Susan Curry

Senior Lecturer, Classics, Humanities, & Italian Studies (COLA)  ~ United Kingdom


Thanks in part to the generous support of a Faculty International Development Grant from the University of New Hampshire’s Global Education Center, I was able to spend six weeks in October and November 2018 in London and as an Academic Visitor in the Faculty of Classics at Oxford University. My main objectives were to use this time abroad and the resources of London and Oxford to develop a deeper understanding of the field of Medical and Health Humanities and to acquire the knowledge and resources necessary for the creation of three courses in Medical Humanities that draw on my own field of Classics.

Bodleian Library, Oxford, UK
Another Day at the Bodleian Library, Oxford

This time abroad was probably the most productive six weeks I have ever spent as a scholar. It does not make for a very action-packed narrative, but I especially loved to spend long days in the Greek section of the Lower Reading Room of the Bodleian Library where I researched the different ways British universities have included the Medical Humanities in their programs of study and took advantage of the Bodleian’s exceptional collection of databases to gather materials for the development of a bibliography in Medical Humanities and for my own course ideas. I now have most of the resources I need to develop three courses in Medical Humanities and Classics, for which I plan to create syllabi over the new few months. : “From Cradle to Grave: Health, Sickness, and Survival in the Ancient World,” “Ancient Souls/Modern Minds: A History of the Psyche,” and “Death and the Afterlife in Greece and Rome.” In addition, I was able to begin brainstorming for a course on “Narratives of Illness: Patients and Healers in Literature” and for ways to add a Medical Humanities component to existing courses in the Classics program, for example, “Ecology and Empire,” “Sex and Desire,” “Happiness,” and “Ancient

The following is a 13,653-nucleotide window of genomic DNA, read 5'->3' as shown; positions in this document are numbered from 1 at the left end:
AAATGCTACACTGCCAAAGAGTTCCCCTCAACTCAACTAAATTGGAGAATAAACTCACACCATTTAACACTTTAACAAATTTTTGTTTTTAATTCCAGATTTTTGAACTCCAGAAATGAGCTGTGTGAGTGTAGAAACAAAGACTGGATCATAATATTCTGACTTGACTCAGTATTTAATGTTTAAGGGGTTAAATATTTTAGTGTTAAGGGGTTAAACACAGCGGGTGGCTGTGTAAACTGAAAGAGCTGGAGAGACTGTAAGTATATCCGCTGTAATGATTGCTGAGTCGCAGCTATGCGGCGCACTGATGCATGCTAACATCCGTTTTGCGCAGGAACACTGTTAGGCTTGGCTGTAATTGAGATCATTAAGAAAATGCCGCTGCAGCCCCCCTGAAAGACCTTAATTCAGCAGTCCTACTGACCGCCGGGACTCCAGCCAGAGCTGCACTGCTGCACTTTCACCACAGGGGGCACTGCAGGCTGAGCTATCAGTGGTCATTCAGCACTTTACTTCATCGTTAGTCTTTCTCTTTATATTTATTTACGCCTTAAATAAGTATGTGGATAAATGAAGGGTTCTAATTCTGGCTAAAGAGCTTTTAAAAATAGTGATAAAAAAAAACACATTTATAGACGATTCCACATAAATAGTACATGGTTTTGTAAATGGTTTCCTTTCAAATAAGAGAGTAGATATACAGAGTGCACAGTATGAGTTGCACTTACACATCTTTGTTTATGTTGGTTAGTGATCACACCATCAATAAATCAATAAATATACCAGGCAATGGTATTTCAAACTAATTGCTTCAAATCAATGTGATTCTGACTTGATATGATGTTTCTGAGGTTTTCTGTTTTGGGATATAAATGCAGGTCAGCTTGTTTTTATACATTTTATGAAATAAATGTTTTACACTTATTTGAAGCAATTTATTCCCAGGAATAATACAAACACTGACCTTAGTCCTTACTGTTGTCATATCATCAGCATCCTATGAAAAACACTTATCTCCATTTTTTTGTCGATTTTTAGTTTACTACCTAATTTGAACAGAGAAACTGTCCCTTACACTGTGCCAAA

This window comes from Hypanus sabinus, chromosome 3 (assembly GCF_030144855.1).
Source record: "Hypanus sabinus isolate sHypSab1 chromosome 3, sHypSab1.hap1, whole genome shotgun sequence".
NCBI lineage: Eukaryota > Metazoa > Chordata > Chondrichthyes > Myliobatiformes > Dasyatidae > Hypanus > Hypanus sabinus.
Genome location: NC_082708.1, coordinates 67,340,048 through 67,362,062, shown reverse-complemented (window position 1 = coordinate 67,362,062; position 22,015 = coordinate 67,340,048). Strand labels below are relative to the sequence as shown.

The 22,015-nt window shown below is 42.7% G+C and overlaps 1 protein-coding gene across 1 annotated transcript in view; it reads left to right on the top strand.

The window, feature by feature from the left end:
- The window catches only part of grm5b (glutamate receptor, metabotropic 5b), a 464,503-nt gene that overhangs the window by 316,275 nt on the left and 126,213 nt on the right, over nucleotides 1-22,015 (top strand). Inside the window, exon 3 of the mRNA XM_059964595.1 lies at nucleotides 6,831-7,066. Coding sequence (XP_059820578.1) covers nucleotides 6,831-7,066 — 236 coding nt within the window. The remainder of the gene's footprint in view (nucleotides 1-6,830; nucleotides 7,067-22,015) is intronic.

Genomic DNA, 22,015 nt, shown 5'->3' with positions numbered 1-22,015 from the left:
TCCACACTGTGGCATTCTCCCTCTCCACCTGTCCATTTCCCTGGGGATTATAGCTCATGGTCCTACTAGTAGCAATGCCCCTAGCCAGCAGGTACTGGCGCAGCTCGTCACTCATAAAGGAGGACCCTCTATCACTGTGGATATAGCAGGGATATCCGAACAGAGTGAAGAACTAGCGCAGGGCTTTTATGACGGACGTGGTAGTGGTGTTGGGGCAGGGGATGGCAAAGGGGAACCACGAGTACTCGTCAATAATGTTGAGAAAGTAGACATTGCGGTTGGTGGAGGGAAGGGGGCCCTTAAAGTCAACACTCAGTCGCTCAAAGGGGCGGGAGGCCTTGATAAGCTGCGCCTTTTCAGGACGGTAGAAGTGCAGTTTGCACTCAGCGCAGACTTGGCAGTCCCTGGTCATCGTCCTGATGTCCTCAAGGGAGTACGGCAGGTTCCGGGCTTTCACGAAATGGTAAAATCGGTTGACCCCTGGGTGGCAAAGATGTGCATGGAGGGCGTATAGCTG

photo of a Lapith with a centaur in a headlock in the British Museum
A Lapith with a Centaur in a Headlock in the British Museum


While in London, I also spent a couple of days in the British Museum, particularly among the Egyptian artifacts with a view to enhancing my “Death and the Afterlife” course idea. Of course, my British Museum visits also meant a chance to spend time with the Parthenon sculptures and the Greek and Roman collections, which gave me ideas for revising some of my existing courses and for my own research. In London, too, I visited the Freud Museum, again, with a view to developing my “Ancient Souls/Modern Minds” course idea.

Visits to the Ashmolean Museum in Oxford with its excellent Egyptian and Greco-Roman artifacts also significantly added to my future and existing course development ideas, but in Oxford I was also able to attend lectures that touched on or were sponsored by their own Medical Humanities project, for example, “Psychoanalysis and Art” and “Science and the Mutual Improvement Society.” I also took advantage of this time in Oxford to reach out to some of my colleagues at UNH who have interests in the Medical and Health Humanities with whom I plan to meet and discuss programming possibilities, and I was able to set up a meeting with the people in charge of Medical Humanities at Oxford. Philip Bullock, the director of the Oxford Research Centre in the Humanities (TORCH) and Lydia Matthews, the contact for TORCH’s Medical Humanities project, were kind enough to discuss TORCH and the place Medical Humanities occupies within this greater Humanities center.